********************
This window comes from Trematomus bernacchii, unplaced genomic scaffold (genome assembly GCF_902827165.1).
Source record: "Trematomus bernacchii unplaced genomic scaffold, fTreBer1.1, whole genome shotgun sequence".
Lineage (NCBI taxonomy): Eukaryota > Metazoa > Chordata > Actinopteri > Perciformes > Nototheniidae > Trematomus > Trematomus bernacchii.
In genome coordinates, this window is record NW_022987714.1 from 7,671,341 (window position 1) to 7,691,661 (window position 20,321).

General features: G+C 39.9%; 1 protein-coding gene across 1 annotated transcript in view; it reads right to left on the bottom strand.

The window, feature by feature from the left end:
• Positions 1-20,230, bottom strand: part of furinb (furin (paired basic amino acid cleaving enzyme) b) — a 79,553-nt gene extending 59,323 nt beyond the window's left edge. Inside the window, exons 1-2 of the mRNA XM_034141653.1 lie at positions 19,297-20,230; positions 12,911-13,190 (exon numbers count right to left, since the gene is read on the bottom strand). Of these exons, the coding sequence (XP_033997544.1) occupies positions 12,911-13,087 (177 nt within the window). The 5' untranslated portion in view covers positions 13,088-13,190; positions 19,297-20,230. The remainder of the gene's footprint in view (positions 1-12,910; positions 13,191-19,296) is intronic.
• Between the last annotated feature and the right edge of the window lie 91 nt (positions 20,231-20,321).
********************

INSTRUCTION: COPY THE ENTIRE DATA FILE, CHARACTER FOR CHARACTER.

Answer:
This window comes from Trematomus bernacchii, unplaced genomic scaffold (genome assembly GCF_902827165.1).
Source record: "Trematomus bernacchii unplaced genomic scaffold, fTreBer1.1, whole genome shotgun sequence".
Lineage (NCBI taxonomy): Eukaryota > Metazoa > Chordata > Actinopteri > Perciformes > Nototheniidae > Trematomus > Trematomus bernacchii.
In genome coordinates, this window is record NW_022987714.1 from 7,671,341 (window position 1) to 7,691,661 (window position 20,321).

General features: G+C 39.9%; 1 protein-coding gene across 1 annotated transcript in view; it reads right to left on the bottom strand.

The window, feature by feature from the left end:
• Positions 1-20,230, bottom strand: part of furinb (furin (paired basic amino acid cleaving enzyme) b) — a 79,553-nt gene extending 59,323 nt beyond the window's left edge. Inside the window, exons 1-2 of the mRNA XM_034141653.1 lie at positions 19,297-20,230; positions 12,911-13,190 (exon numbers count right to left, since the gene is read on the bottom strand). Of these exons, the coding sequence (XP_033997544.1) occupies positions 12,911-13,087 (177 nt within the window). The 5' untranslated portion in view covers positions 13,088-13,190; positions 19,297-20,230. The remainder of the gene's footprint in view (positions 1-12,910; positions 13,191-19,296) is intronic.
• Between the last annotated feature and the right edge of the window lie 91 nt (positions 20,231-20,321).